Molly Ringwald: Sixteen Candles in the Wind

I tell Ringwald I heard she and Lindquist indulged in a little playful, leather-bound bandage and discipline together. "That's awfully personal," she says, reddening. Then she laughs, and flings discretion aside. "Well, he did write about it in his next book, so I don't feel like I'm divulging anything," she says, "I wanted to tie him up because he was the biggest control freak that I've ever met in my life. So, I told him, 'I want to tie you up," and he said, 'I have no interest in that whatsoever." This went on for a week, with me saying, 'There has to be some equality in our relationship.' until I finally talked him into it. I was so inept at the whole thing that we ended up falling off this very high bed I had. Actually. I didn't have that much interest in it either. I wanted to do it more as an exercise. He was the last person that I was going out with before I went to France. One of the phone calls I had to make was, I'm not coming back.'"

Ah, yes, the departure for the Continent, which came after she'd made gaga project choices, one after another, for a few years. "I take responsibility for all that happened with my career in the past," Ringwald says. "I wanted to grow up too fast. Instead of being on-screen the way I actually was, I found myself becoming personified as the perfect teenager. I was so afraid of being typecast in the mold that I did do things that I just wasn't ready for. I should have played a teenager for a little while longer. I could have grown up more gradually." On top of what Ringwald did do, there was what she didn't do. "Right after Pretty in Pink, the Truman Capote estate asked me if I would consider remaking Breakfast at Tiffany's," she explains. "The first thing you want to do is say. 'Oh, yes!' then you realize that the only reason you want to do it is the fantasy of looking like Audrey Hepburn. And there's just no way, so I said no. I was approached for Ghost but, at the time, the director, the actor who was going to be opposite me--all those elements--didn't sound like a great thing to do, so I didn't do it. But I like the movie and I think it's one of the best things Demi [Moore] has done. Pretty Woman is another, but I'm not the only actress who turned that down. I mean, who knew? But that movie with me or anyone else maybe wouldn't have worked the way it did."

No matter what relationships she involved herself in, no matter what movies she made. Ringwald says, her life wasn't adding up. "A person's early 20s are not an easy time in anyone's life. And I'd grown up in the public eye, with my teenage years documented on film. I hadn't learned how to live. I bought a beautiful house that I was scared to move into for two years. The house didn't seem like me. Nothing seemed like me. The truth is, I just didn't know how to do it"

Something she seemed to do almost effortlessly was to alienate people. There were plenty of rumors about the unpleasantness of tangling with Molly. Had she become a monster? "I don't think that I was a monster." she replies, "But I don't think that I was the easiest person to be involved with. I was questioning who I was a lot, which is natural. I haven't had an easy time of it in the press. At one point, they were saying really great things. At another point, they were saying terrible things. And I was listening to everything and everybody, trying to figure out who I was in the midst of all this. I became really suspicious about people." She shrugs, looking philosophical. "Look, if I had done those hit movies, maybe my career wouldn't have gone down the way it did when it did. But it would have gone down at some point. It has to, because, whatever you do, your career either eventually goes down or goes on and on, which means you never have a life. Or you have a life which is not your own. You become Tom Cruise or Madonna or someone else who seems so driven, meaning everything goes into that life, that maintenance of being a movie star or icon. I didn't orchestrate my leaving or anything. Given the chance. I would have preferred to have been working, but once I wasn't. I finally had the chance to stop and say. 'What am I really doing with my life? I have this time. I have this face and I've worked for so long that I do have enough money to do what I want to do.'"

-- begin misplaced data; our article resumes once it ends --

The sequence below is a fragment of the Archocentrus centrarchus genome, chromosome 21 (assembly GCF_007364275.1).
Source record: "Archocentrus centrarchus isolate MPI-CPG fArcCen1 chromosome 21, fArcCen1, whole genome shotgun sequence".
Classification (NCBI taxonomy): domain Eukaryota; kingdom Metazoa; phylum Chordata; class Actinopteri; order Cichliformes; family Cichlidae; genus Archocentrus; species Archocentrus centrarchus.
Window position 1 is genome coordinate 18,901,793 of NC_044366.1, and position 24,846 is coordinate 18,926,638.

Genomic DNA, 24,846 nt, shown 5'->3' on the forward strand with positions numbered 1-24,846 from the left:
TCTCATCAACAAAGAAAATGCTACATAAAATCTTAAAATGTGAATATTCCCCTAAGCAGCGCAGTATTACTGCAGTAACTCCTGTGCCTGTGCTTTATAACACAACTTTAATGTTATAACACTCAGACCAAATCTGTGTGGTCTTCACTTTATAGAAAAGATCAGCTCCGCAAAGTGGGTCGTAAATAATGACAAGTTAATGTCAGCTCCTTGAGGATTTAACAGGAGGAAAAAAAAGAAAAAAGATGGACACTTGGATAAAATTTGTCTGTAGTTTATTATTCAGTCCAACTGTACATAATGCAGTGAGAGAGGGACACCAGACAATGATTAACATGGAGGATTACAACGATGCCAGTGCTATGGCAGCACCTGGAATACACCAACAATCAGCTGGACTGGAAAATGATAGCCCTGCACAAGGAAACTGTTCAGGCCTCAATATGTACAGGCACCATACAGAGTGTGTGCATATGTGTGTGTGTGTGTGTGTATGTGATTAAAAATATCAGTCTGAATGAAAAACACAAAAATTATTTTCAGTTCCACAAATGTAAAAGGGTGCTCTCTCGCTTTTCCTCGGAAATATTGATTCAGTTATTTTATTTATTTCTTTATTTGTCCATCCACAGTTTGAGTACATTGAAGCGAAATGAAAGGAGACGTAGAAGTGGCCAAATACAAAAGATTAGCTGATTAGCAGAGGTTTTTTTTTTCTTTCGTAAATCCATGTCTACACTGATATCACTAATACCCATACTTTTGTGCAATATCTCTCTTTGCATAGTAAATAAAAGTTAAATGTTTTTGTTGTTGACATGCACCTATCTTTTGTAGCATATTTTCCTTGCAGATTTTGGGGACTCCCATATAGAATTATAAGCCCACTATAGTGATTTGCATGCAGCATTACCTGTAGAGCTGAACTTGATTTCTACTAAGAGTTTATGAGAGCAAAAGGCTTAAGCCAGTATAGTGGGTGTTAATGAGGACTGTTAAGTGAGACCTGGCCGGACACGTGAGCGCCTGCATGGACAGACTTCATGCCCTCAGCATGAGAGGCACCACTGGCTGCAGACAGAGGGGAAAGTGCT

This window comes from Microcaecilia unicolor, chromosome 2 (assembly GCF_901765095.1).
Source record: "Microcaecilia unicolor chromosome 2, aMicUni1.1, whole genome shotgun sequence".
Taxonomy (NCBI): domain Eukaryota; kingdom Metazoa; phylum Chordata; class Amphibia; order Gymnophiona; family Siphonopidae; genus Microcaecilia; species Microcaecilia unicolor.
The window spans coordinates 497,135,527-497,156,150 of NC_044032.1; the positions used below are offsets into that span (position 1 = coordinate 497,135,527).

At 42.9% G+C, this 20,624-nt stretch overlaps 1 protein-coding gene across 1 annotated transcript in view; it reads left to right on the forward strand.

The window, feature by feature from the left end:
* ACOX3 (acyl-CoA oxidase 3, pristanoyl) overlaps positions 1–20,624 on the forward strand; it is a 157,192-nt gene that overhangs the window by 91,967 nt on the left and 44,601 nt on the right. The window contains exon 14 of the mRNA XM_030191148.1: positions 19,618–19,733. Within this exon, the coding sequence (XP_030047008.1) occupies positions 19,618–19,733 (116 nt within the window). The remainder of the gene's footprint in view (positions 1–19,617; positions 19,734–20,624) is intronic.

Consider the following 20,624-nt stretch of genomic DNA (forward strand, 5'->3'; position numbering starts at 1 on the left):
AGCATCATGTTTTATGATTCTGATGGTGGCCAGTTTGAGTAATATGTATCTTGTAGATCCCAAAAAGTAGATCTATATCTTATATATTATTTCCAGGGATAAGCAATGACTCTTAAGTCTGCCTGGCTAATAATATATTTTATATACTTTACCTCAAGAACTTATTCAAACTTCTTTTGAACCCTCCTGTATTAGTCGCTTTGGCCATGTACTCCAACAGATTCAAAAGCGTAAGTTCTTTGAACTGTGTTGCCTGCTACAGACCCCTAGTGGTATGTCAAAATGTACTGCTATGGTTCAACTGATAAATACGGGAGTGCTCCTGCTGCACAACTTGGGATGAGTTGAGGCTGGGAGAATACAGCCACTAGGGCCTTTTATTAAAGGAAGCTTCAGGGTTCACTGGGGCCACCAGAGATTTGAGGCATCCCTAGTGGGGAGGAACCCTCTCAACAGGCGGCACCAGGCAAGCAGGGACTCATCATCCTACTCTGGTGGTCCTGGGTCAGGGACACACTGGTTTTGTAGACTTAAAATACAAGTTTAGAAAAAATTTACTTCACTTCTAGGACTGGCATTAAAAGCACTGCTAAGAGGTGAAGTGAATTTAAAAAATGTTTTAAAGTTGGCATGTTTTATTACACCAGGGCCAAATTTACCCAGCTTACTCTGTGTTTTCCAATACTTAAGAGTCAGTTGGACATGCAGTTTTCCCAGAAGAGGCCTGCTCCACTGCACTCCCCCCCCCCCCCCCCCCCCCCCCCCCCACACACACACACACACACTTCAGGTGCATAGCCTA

Ringwald cracks up, with just a hint of bitterness, "I've had everyone telling me I'm the greatest thing, and people saying everything I do or am is wrong. I got tired of producers and casting people telling me. 'You're not sexy enough,' 'Not pretty enough,' 'Not glamorous enough,' 'Too urban." "Too simple,' 'Too sophisticated," 'Not sophisticated,' everything. The best thing was either, 'You're not happy enough," or 'She doesn't glow when she walks in the room.' Like, how do you learn to glow? But, you know, they were probably right because I only realized once I got to France how incredibly miserable I'd been before I left. Very few people know they're miserable when they're miserable, except maybe for existentialists who, like, get off on it."

So, what happened to her in Paris? Ringwald describes the joy and horror of being in public without anyone recognizing her. Her sense of foreignness and alienation became so acute that she began to imagine that people in cars were whispering about her, laughing at her. I tell her that, considering everything, it's amazing she didn't freak out. "The reality is that I did freak out in my own way. I just didn't do it in the public eye." Some things she did do in public, however. "I ran around making love in the streets of Paris with my boyfriend. I'd never be able to do that here and, now, probably I won't be able to do it there, either. But I did it with Valery and it was great. If you haven't made love in the streets of Paris, you must"